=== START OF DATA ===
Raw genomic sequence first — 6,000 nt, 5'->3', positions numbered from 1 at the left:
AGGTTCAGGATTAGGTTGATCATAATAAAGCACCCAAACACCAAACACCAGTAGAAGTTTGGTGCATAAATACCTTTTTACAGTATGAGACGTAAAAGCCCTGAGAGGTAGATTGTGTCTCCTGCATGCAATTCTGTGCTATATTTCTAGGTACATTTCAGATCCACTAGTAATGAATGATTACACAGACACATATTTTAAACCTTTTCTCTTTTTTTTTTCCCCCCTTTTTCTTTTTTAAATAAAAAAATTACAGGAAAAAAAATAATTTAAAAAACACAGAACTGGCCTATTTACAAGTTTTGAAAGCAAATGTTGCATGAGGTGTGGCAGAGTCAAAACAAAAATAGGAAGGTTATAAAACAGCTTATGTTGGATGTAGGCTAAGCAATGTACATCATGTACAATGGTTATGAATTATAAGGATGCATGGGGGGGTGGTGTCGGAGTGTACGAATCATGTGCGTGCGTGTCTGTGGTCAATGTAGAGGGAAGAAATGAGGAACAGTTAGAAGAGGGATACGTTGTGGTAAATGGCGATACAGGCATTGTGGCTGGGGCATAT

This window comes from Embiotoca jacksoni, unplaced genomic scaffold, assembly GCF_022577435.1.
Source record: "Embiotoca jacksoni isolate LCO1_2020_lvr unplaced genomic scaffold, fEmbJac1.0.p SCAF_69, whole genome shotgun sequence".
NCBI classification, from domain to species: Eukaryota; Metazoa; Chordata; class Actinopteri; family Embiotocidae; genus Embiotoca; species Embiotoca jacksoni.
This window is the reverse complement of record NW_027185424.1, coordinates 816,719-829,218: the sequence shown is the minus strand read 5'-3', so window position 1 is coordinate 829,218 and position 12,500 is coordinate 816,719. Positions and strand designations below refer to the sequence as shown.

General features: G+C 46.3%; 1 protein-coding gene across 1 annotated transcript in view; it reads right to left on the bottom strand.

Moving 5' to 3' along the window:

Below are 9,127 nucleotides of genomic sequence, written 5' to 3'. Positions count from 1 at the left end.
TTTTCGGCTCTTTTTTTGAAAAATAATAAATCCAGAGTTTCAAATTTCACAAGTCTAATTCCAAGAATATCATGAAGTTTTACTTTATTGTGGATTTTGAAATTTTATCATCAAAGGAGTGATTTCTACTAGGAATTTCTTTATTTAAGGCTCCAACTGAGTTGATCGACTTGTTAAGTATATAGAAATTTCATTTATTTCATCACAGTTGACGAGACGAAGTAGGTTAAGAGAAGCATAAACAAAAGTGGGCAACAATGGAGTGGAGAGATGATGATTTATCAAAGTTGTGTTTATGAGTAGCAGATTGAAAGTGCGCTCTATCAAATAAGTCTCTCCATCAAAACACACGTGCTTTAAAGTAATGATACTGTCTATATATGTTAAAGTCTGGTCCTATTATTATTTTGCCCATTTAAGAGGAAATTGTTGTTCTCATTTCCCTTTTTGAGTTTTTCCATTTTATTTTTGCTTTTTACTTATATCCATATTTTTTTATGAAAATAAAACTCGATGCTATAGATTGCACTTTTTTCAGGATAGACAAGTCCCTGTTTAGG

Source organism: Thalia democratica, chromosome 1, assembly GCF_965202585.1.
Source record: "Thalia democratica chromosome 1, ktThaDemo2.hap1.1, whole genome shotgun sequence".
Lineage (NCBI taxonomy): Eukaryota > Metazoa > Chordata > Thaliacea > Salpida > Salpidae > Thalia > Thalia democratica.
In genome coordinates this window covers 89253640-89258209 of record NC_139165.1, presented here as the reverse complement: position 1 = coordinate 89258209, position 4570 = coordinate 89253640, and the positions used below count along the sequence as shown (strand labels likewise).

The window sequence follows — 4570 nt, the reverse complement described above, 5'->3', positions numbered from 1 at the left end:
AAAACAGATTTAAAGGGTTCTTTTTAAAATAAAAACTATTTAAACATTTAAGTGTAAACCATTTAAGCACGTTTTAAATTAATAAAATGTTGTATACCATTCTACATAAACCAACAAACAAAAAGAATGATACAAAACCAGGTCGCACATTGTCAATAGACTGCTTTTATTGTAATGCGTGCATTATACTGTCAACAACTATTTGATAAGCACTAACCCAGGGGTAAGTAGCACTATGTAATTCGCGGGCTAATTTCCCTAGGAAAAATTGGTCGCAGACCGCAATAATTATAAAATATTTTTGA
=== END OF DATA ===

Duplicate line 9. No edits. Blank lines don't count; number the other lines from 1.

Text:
Below are 9,127 nucleotides of genomic sequence, written 5' to 3'. Positions count from 1 at the left end.